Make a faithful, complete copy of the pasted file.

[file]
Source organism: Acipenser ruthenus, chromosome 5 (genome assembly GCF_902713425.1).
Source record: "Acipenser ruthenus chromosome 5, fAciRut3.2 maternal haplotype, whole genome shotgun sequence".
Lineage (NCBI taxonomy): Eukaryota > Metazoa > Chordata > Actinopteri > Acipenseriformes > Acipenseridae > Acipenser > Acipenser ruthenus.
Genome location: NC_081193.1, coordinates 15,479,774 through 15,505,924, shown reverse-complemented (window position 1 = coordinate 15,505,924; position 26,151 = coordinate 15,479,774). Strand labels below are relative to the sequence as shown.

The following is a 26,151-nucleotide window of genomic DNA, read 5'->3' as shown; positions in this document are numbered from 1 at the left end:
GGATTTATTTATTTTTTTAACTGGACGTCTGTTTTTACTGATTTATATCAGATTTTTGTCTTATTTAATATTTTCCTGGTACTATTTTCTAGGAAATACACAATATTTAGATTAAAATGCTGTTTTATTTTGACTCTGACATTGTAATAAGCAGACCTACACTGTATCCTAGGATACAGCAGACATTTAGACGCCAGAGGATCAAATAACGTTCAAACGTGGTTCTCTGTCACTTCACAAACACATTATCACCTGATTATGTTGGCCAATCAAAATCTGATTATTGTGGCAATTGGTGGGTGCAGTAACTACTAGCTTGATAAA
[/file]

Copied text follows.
Source organism: Acipenser ruthenus, chromosome 5 (genome assembly GCF_902713425.1).
Source record: "Acipenser ruthenus chromosome 5, fAciRut3.2 maternal haplotype, whole genome shotgun sequence".
Lineage (NCBI taxonomy): Eukaryota > Metazoa > Chordata > Actinopteri > Acipenseriformes > Acipenseridae > Acipenser > Acipenser ruthenus.
Genome location: NC_081193.1, coordinates 15,479,774 through 15,505,924, shown reverse-complemented (window position 1 = coordinate 15,505,924; position 26,151 = coordinate 15,479,774). Strand labels below are relative to the sequence as shown.

The following is a 26,151-nucleotide window of genomic DNA, read 5'->3' as shown; positions in this document are numbered from 1 at the left end:
GGATTTATTTATTTTTTTAACTGGACGTCTGTTTTTACTGATTTATATCAGATTTTTGTCTTATTTAATATTTTCCTGGTACTATTTTCTAGGAAATACACAATATTTAGATTAAAATGCTGTTTTATTTTGACTCTGACATTGTAATAAGCAGACCTACACTGTATCCTAGGATACAGCAGACATTTAGACGCCAGAGGATCAAATAACGTTCAAACGTGGTTCTCTGTCACTTCACAAACACATTATCACCTGATTATGTTGGCCAATCAAAATCTGATTATTGTGGCAATTGGTGGGTGCAGTAACTACTAGCTTGATAAA